When students ask me for a recommendation, I recommend that they look at Celestia, which is open source and runs on Windows, Mac, and Linux. Celestia is a 3-D program so students can use it both as an Earth-bound sky simulator and as a space simulator.

It’s not the easiest planetarium software to use, but the price tag more than makes up for getting lost in the universe once in a while!

I’m not particularly fond of using phone apps for looking at the sky because I find that they are too sensitive to the tilt of the phone. This makes sharing them difficult, even with someone standing next to you. As well, I’ve always been disappointed at what I can find out about the objects in view.

Perhaps I’m just grumpy, but if I can click on something, I really want to be able to click on something and find out all about it. I don’t miss that functionality with a paper star chart, but I do miss it when such a vast informational repository is already available in my phone!

What maps and apps have you found useful for your students? Feel free to comment with your own favorites!

Reading Astronomy News: Galactic Superbubbles

By Stacy Palen

It’s that time of the semester when we are talking about galaxies, galactic structure, and supermassive black holes. Fortunately, Chandra has our back and has released a new image of a superbubble in NGC3079. The picture is sufficiently spectacular that I want to let you know about it right now!

Article: NGC: Galactic Bubbles Play Cosmic Pinball with Energetic Particles

1. Along the bottom of the composite image on the website, there are tabs that allow you to switch back and forth between the composite image, the X-ray image and the optical image.  Compare the X-ray image and the optical image. 

Answer: The X-ray image contains mostly just point sources, as well as two larger fuzzy patches. One of these fuzzy patches is shaped like a ring. The optical image, however, shows the entire galaxy, including dark lanes of dust and gas and bright light from stars and emission nebulae.

2. How big are the superbubbles, compared to the diameter of the disk of the Milky Way Galaxy?

Answer: The superbubbles have diameters of a few thousand light years. The disk of the Milky Way has a diameter of a few hundred thousand light years. So, these bubbles are about 1/100 (0.01 or 1%) the size of the Milky Way’s disk.

3. What is a cosmic ray? 

Answer: A high energy positively charged particle traveling through space. Note: they will have to click through to find this answer, if they don’t already know it! Let’s encourage that behavior!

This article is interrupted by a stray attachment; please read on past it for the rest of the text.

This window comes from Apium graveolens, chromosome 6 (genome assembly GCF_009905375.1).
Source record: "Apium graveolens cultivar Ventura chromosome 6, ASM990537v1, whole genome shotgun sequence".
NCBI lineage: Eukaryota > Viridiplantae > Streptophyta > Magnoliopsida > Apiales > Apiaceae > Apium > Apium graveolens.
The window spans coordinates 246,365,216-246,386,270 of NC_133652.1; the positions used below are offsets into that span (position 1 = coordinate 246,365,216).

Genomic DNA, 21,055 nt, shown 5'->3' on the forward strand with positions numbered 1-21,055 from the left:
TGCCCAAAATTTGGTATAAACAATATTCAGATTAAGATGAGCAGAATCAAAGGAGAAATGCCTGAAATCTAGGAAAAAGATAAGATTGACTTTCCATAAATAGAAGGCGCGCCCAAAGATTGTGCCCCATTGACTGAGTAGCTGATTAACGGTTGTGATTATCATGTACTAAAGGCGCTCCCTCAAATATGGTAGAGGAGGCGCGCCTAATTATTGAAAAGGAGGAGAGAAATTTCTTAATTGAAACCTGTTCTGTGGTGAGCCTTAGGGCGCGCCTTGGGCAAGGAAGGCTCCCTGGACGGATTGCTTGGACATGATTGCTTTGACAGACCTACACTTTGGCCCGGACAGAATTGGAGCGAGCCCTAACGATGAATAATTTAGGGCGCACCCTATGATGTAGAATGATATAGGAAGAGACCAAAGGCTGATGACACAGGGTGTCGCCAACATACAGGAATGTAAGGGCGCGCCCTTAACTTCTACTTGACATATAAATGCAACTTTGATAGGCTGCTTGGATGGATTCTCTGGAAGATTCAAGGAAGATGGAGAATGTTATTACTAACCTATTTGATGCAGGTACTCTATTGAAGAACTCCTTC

4. Humans also accelerate particles, in particle accelerators, funny enough. How much more energy do the particles in these bubbles have than those accelerated by humans?

Answer: These particles have 100 times more energy than those in particle accelerators.

5. Run your mouse over the composite image to see it with labels on it. Why do astronomers think these superbubbles are associated with a supermassive black hole?

Answer: Because they are located together in space. 


 Photo credit:

 X-ray: NASA/CXC/University of Michigan/J-T Li et al.; Optical: NASA/STScI


Reading Astronomy News: Chasing Down the Mystery

Credit: Sloan Digital Sky Survey,


Once in a while something new happens. In the case of an article published in The Atlantic, astronomers observed an object that had properties like those of a supernova explosion, but much too fast. That led to some detective work across the electromagnetic spectrum to try to figure out what was happening!


1. What event triggered astronomers to pay attention to this particular location in space?

Answer: A bright spot appeared where none had been before.


2. How did astronomers communicate with each other that something interesting was happening?

Answer: They used The Astronomer’s Telegram, a global astronomy alert system.


3. Where did the event happen?

Answer: This event occurred in a nearby galaxy. It was detected at a telescope in Hawaii. (Note: I would use answers to this question to find out if students have sorted out what an “event” is, and the difference between an “event” and the detection of it.)


4. What about this event made it clear that this was not a “normal” supernova?

Answer: It was too bright, and also faded away too quickly. This is weird because brighter supernovae should fade away more slowly, not more quickly.


5. What is the current working hypothesis about what happened in the event?

Answer: Astronomers think this may have been the formation of a black hole or a neutron star.


6. How will astronomers test this hypothesis?